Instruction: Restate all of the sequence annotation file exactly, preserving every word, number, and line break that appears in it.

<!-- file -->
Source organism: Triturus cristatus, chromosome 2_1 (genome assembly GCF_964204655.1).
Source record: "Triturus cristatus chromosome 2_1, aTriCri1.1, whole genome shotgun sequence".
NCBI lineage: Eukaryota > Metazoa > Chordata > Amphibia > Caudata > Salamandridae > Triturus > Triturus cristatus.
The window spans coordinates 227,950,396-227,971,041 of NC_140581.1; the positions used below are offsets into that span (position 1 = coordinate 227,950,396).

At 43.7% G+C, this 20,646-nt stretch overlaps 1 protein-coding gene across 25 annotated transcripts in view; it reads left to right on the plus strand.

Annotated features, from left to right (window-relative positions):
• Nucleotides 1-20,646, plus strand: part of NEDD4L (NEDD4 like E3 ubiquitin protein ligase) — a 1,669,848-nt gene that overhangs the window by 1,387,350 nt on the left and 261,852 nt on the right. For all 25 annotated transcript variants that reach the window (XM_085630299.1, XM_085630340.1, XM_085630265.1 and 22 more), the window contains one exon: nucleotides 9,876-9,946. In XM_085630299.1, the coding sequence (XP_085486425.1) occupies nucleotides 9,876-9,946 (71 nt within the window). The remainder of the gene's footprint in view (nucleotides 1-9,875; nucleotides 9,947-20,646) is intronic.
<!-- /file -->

Source organism: Triturus cristatus, chromosome 2_1 (genome assembly GCF_964204655.1).
Source record: "Triturus cristatus chromosome 2_1, aTriCri1.1, whole genome shotgun sequence".
NCBI lineage: Eukaryota > Metazoa > Chordata > Amphibia > Caudata > Salamandridae > Triturus > Triturus cristatus.
The window spans coordinates 227,950,396-227,971,041 of NC_140581.1; the positions used below are offsets into that span (position 1 = coordinate 227,950,396).

At 43.7% G+C, this 20,646-nt stretch overlaps 1 protein-coding gene across 25 annotated transcripts in view; it reads left to right on the plus strand.

Annotated features, from left to right (window-relative positions):
• Nucleotides 1-20,646, plus strand: part of NEDD4L (NEDD4 like E3 ubiquitin protein ligase) — a 1,669,848-nt gene that overhangs the window by 1,387,350 nt on the left and 261,852 nt on the right. For all 25 annotated transcript variants that reach the window (XM_085630299.1, XM_085630340.1, XM_085630265.1 and 22 more), the window contains one exon: nucleotides 9,876-9,946. In XM_085630299.1, the coding sequence (XP_085486425.1) occupies nucleotides 9,876-9,946 (71 nt within the window). The remainder of the gene's footprint in view (nucleotides 1-9,875; nucleotides 9,947-20,646) is intronic.